This year is the 10th anniversary of World Vasectomy Day, a global event created to raise the awareness of vasectomy surgeries, fight the stigma around the procedure, and ultimately outline what it may mean for future family planning. To mark the occasion, we would like to take this opportunity to further highlight key details about the vasectomy procedure and summarise the support and guidance on offer at Provide Wellbeing.
What is World Vasectomy Day?
World Vasectomy Day is a global event created to raise awareness of vasectomies and male family planning. The team behind World Vasectomy Day have helped over 100,000 men in 24 countries to get a safe vasectomy. The annual celebrations include a global 24-hour livestream discussing vasectomy procedures and the options available for men or couples considering a vasectomy as a choice of contraception.
Why was it founded?
Co-founders, Jonathan Stack and Doug Stein, founded World Vasectomy Day to enable more men to be involved in the family planning process, and to be further educated about the contraceptive option. Men have an equal responsibility when it comes to contraception, but much of the pressure remains on women. World Vasectomy Day was therefore established with an aim of reducing the stigma around the procedure and to enable more men to make an informed but important decision.
What is a vasectomy?
A vasectomy is a male sterilisation procedure to cut or seal the tubes that carry sperm to prevent unwanted pregnancies. There are two types of vasectomies: No-Scalpel Vasectomy, which we offer at Provide Wellbeing, and Conventional Vasectomy.
No-Scalpel Vasectomy is a simple procedure in which a doctor will use a specialist instrument to make a tiny hole in the skin of the scrotum and seal the vas deferens tubes (the tubes that carry the sperm).
Why do men choose to get a vasectomy?
There are two main reasons why men are choosing to get a vasectomy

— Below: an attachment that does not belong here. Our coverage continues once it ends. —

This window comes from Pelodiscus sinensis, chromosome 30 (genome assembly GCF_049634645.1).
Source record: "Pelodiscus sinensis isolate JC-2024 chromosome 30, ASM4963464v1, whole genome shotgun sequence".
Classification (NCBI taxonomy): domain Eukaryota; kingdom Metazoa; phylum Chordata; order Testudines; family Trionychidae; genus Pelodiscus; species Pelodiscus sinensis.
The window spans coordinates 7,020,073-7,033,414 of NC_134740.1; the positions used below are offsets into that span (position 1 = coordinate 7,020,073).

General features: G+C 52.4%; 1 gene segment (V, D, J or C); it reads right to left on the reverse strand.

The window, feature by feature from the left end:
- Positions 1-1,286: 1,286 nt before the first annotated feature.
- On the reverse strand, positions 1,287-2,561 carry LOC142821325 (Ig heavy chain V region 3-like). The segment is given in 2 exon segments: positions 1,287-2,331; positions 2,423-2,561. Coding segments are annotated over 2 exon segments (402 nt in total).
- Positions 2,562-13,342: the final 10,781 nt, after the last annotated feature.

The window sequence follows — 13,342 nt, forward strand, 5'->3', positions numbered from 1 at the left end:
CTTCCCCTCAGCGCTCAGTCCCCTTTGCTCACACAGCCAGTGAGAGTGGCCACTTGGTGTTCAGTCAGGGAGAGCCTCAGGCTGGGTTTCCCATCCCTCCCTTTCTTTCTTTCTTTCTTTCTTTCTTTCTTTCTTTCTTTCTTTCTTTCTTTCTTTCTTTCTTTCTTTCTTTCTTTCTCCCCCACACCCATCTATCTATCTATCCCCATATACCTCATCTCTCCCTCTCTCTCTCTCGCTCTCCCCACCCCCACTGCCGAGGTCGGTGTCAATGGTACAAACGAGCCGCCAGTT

- To prevent unwanted pregnancies and to reduce pressure on a female partner
Vasectomies are a highly effective form of contraception and prove to be more effective than the contraceptive pill which is frequently offered to women. Couples who plan on not having children are more commonly choosing to get a vasectomy to lower their chances of an unwanted pregnancy. This option also removes the pressure so often placed on women, and alleviates the potential for the contraceptive pill, or other contraceptive route, to have a detrimental effect on the woman’s mental and physical health.
- To help save the planet
Earlier this year, The Guardian posted an article stating that there has been an increase in the number of men choosing to get a vasectomy for reasons relating to climate change. It stated that the ‘single most effective action an individual could take in terms of helping the planet was having one fewer child’. After several scientists have predicted the damaging future condition of our planet, some men do not want to ‘offset our carbon problem onto the next generation, because it’s not fair on them’.
Things to consider before you get a vasectomy
- Be certain that you, or you and your partner, have no desire to have any children or anymore children
- Vasectomies are safe and effective with a short recovery time
- It does not affect your sexual functioning
- Sterilisation can take up to 16 weeks to occur, it is not instant
- A vasectomy is permanent unless you choose to reverse the procedure.
According to the NHS; ‘if a reversal is carried out within 10 years of a vasectomy, the success rate is about 55%. This falls to 25% if your reversal is carried out more than 10 years after.’
Why are Provide Wellbeing supporting World Vasectomy Day?
The rate of vasectomies in the UK has drastically fallen over the last 10 years, especially recently with only 4,486 vasectomies performed in 2020-2021 compared to between 11,000 and 12,000 performed in 2019-2020. At Provide Wellbeing, we support the important message that the World Vasectomy Day team are advocating and would like to aid them in breaking common misconceptions surrounding the procedure and encourage more open conversations between men and families. Vasectomies are a quick and easy procedure, with the entire appointment for a No-Scalpel Vasectomy procedure taking less than 1 hour.
After abstinence, vasectomies are the most effective form of birth control, but the option is still not considered enough when it comes to contraceptive methods. Vasectomies are 99% effective with only 1-2 out of 1,000 women falling pregnant within a year of their partner having a vasectomy, compared to 1 in 100 women who are on the contraceptive pill.
Paul Cooke, Managing Director at Provide Wellbeing said, “The effectiveness of vasectomies is not discussed often enough when it comes to deciding upon a contraceptive method. At Provide Wellbeing we wish to raise the awareness of the procedure and help to break down the stigma around male family planning. Our simple no-scalpel vasectomy procedure takes less than 1 hour but can last a lifetime.”